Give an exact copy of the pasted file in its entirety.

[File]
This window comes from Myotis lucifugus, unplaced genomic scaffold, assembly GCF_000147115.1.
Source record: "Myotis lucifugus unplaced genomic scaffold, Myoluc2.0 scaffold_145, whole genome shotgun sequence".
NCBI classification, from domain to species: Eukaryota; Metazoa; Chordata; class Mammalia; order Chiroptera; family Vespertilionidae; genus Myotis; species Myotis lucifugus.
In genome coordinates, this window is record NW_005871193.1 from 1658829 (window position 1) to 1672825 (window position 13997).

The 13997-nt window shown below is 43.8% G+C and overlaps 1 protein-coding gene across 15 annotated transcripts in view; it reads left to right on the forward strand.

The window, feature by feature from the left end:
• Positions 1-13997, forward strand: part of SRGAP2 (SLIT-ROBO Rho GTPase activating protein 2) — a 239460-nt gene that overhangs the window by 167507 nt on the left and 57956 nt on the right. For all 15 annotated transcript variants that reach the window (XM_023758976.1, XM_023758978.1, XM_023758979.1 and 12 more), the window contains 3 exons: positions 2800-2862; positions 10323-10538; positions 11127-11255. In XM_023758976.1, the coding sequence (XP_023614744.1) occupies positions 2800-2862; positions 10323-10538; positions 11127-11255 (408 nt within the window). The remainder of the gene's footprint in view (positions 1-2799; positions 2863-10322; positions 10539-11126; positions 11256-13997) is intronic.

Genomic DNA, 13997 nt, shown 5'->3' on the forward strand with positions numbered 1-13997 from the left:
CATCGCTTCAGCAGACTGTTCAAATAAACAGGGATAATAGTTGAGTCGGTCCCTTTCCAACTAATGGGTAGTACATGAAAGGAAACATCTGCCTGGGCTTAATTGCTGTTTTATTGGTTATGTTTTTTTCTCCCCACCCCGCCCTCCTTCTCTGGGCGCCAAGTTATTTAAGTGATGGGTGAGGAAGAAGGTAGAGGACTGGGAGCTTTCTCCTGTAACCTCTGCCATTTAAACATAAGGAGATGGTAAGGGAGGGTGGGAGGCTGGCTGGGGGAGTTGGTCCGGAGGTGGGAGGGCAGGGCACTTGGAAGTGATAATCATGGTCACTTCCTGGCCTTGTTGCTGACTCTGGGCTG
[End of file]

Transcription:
This window comes from Myotis lucifugus, unplaced genomic scaffold, assembly GCF_000147115.1.
Source record: "Myotis lucifugus unplaced genomic scaffold, Myoluc2.0 scaffold_145, whole genome shotgun sequence".
NCBI classification, from domain to species: Eukaryota; Metazoa; Chordata; class Mammalia; order Chiroptera; family Vespertilionidae; genus Myotis; species Myotis lucifugus.
In genome coordinates, this window is record NW_005871193.1 from 1658829 (window position 1) to 1672825 (window position 13997).

The 13997-nt window shown below is 43.8% G+C and overlaps 1 protein-coding gene across 15 annotated transcripts in view; it reads left to right on the forward strand.

The window, feature by feature from the left end:
• Positions 1-13997, forward strand: part of SRGAP2 (SLIT-ROBO Rho GTPase activating protein 2) — a 239460-nt gene that overhangs the window by 167507 nt on the left and 57956 nt on the right. For all 15 annotated transcript variants that reach the window (XM_023758976.1, XM_023758978.1, XM_023758979.1 and 12 more), the window contains 3 exons: positions 2800-2862; positions 10323-10538; positions 11127-11255. In XM_023758976.1, the coding sequence (XP_023614744.1) occupies positions 2800-2862; positions 10323-10538; positions 11127-11255 (408 nt within the window). The remainder of the gene's footprint in view (positions 1-2799; positions 2863-10322; positions 10539-11126; positions 11256-13997) is intronic.

Genomic DNA, 13997 nt, shown 5'->3' on the forward strand with positions numbered 1-13997 from the left:
CATCGCTTCAGCAGACTGTTCAAATAAACAGGGATAATAGTTGAGTCGGTCCCTTTCCAACTAATGGGTAGTACATGAAAGGAAACATCTGCCTGGGCTTAATTGCTGTTTTATTGGTTATGTTTTTTTCTCCCCACCCCGCCCTCCTTCTCTGGGCGCCAAGTTATTTAAGTGATGGGTGAGGAAGAAGGTAGAGGACTGGGAGCTTTCTCCTGTAACCTCTGCCATTTAAACATAAGGAGATGGTAAGGGAGGGTGGGAGGCTGGCTGGGGGAGTTGGTCCGGAGGTGGGAGGGCAGGGCACTTGGAAGTGATAATCATGGTCACTTCCTGGCCTTGTTGCTGACTCTGGGCTG